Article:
From there, jump into the eighty-nine minute documentary, Jorge Grau - Catalonia’s Cult Film King, directed by Naomi Holwill that is made up of interviews with Grau himself as well as academics Ross Hunter and Calum Waddell, authors and critics Kim Newman, John Martin and Rachel Nisbet, special makeup effects wizard Giannetto De Rossi, composer Giuliano Sorgini and Sitges International Fantastic Film Festival Deputy Director Mike Hostench. It covers how Grau worked with an Italian producer to make a movie that looked like Night Of The Living Dead, the director's thoughts on the script, the ecological and social themes that it explores, intentionally avoiding jump scares, Grau's early days in the industry and evolution as a filmmaker and his directing style, run ins with the Catholic Church, some of the more memorable films he's made within and without the confines of the horror genre, what sets his films apart from some of his contemporaries, what makes some of the stand out scenes from the feature work as well as they do, influences that worked their way into Grau's output, why specific locations were chosen, the performances contained in the film and the casting process, the use of color in the movie, the effects work featured in the film, how the film compares to other zombie films made around the same time period, the film's score and what went into creating it, the different working titles that were proposed for the movie, the movie's theatrical release, the legacy that the film and its director have left behind and plenty more. It's a pretty thorough overview of Grau and his film that covers a lot of ground.

    The Scene of the Crime - Giannetto De Rossi In Discussion From Manchester is a sixteen minute piece with De Rossi and author/critic Eugenio Ercolani that covers how De Rossi came to work on the movie, his thoughts on working with Grau and what he was like to work with (he is quite complimentary to Grau), shooting on location close to Manchester, what makes the film different from a typical zombie film, dealing with budgetary restraints, De Rossi's personal relationship with the horror genre, working with the different cast members and how some of the effects work he did in this picture compares to other movies he was involved with.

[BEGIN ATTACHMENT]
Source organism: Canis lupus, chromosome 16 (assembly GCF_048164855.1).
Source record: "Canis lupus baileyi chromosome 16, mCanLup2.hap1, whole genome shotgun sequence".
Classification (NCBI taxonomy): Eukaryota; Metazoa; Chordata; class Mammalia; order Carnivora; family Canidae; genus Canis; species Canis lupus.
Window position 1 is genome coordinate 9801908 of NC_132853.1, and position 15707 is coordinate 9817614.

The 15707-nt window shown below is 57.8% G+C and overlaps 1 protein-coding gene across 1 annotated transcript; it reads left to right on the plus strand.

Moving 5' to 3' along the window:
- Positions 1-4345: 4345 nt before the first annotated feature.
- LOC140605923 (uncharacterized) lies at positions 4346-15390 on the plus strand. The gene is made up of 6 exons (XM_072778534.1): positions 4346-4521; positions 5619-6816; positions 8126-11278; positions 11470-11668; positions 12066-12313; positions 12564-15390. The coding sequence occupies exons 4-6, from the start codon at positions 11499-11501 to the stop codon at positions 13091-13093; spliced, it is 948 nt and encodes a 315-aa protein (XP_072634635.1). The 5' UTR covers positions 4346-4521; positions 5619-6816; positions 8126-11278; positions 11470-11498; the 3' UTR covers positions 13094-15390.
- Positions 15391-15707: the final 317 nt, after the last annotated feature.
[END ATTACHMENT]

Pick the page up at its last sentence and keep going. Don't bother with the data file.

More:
Giannetto De Rossi also appears in a forty-three minute Q&A At The Festival Of Fantastic Films, UK featurette shot in 2019 and again moderated by Ercolani. This pieces goes over De Rossi's experiences in the film industry, thoughts on Billy Wilder and working with him, the trickiness of doing effects on a movie when you don't really know what it's about, the importance of loving your work, working with Donald Sutherland, interesting anecdotes from various projects that he's worked on over the years and quite a bit more.

    Finishing up the extras are the film's original theatrical trailer, two TV spots (both under the alternate Don't Open The Window title), and two minutes' worth of radio spots (again using the Don't Open The Window title). Menus and chapter selection options are also provided.

    Note that the extras created for the Blue Underground release remain exclusive to that disc and have not been ported over to this reissue.

    The Living Dead At The Manchester Morgue - The Final Word:

    One of the finest European zombie films ever made gets an excellent Blu-ray reissue from Synapse Films, with a fantastic presentation and a nice array of new, exclusive extra features.


    Click on the images below, or right click and open in a new window, for full sized The Living Dead At The Manchester Morgue Blu-ray screen caps!